A Detailed Look At Where People Are Behind Bars Around The U.S.


The Prison Policy Initiative published a new analysis of the “disparate systems of confinement” in the U.S., saying that more than 2.3 million people are being held in 1,719 state prisons, 102 federal prisons, 2,259 juvenile correctional facilities, 3,283 local jails, and 79 Indian Country jails as well as in military prisons, immigration detention facilities, civil commitment centers, and prisons in the U.S. territories.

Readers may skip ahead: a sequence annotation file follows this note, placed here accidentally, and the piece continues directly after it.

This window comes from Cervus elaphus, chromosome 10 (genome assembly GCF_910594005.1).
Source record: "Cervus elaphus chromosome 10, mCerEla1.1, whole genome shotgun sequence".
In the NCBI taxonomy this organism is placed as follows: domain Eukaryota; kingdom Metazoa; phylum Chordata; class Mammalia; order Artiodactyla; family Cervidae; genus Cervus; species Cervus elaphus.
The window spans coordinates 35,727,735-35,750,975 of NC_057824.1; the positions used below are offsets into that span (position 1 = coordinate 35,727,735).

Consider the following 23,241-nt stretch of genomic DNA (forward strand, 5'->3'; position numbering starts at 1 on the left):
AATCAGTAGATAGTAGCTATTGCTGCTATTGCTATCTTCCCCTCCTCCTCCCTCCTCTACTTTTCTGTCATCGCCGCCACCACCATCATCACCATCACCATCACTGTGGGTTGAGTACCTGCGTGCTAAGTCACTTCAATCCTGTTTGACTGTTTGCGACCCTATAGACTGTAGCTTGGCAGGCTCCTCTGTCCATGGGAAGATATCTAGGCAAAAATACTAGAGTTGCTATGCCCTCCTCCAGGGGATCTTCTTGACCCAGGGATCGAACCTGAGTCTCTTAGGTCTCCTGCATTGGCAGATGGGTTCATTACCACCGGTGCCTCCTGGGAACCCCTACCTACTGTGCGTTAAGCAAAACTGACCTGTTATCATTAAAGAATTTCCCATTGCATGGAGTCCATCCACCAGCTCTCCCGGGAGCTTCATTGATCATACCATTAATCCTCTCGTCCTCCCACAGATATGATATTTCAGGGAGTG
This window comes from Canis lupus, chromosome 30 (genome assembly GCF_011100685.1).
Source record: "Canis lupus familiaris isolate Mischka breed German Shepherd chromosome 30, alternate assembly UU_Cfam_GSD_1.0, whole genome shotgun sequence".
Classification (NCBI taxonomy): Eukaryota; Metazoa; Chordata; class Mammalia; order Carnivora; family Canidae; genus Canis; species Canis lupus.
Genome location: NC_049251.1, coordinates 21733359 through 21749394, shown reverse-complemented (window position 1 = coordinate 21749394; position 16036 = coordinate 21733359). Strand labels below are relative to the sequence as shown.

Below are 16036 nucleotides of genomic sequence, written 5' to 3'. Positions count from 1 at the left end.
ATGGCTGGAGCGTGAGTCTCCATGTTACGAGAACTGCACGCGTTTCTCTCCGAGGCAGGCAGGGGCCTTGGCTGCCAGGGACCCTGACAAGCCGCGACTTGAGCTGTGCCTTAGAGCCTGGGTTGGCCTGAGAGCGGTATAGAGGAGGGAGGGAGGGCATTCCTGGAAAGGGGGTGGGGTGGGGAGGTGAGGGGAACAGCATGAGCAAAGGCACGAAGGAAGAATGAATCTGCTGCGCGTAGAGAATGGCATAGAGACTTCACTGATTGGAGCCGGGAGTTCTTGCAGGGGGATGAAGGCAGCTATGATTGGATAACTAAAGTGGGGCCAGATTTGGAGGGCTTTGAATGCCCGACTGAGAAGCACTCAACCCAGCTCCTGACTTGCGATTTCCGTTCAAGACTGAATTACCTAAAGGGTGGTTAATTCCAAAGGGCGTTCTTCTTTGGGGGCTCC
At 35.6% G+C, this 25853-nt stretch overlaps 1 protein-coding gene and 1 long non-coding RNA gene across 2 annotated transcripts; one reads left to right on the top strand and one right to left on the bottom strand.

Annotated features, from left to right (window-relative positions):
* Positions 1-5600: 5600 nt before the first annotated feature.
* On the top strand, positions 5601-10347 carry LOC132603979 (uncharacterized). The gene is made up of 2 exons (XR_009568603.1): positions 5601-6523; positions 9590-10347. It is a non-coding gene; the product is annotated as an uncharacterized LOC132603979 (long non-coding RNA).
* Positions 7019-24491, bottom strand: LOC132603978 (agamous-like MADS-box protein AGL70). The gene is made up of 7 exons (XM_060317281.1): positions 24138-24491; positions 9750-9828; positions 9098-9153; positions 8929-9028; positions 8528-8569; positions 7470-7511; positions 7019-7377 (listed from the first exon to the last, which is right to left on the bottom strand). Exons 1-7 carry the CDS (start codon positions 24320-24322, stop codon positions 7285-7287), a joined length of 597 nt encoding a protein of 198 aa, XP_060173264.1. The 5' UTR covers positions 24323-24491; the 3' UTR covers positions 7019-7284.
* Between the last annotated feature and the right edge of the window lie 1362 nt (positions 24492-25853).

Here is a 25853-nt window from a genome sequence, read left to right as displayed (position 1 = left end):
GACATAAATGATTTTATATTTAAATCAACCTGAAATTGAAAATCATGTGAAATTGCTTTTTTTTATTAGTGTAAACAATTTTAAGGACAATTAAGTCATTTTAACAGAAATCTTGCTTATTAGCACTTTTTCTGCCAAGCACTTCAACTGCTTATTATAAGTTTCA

The organization says its snapshot of the corrections system does not capture the “enormous churn in and out of our correctional facilities and therefore the many more lives that are affected by the criminal justice system.” In addition to the 636,000 people released from prisons each year, about 12 million cycle through local jails annually (according to a new U.S. Justice Department report.) Jail churn is particularly high because at any given moment a majority of the people in local jails have not been convicted and are in jail because they are either too poor to afford bail and are being held pretrial. About 200,000 jail inmates are serving time for minor offenses, but 99 percent of the jail growth in the 15 years was in the detention of the legally innocent, Prison Policy Initiative says.

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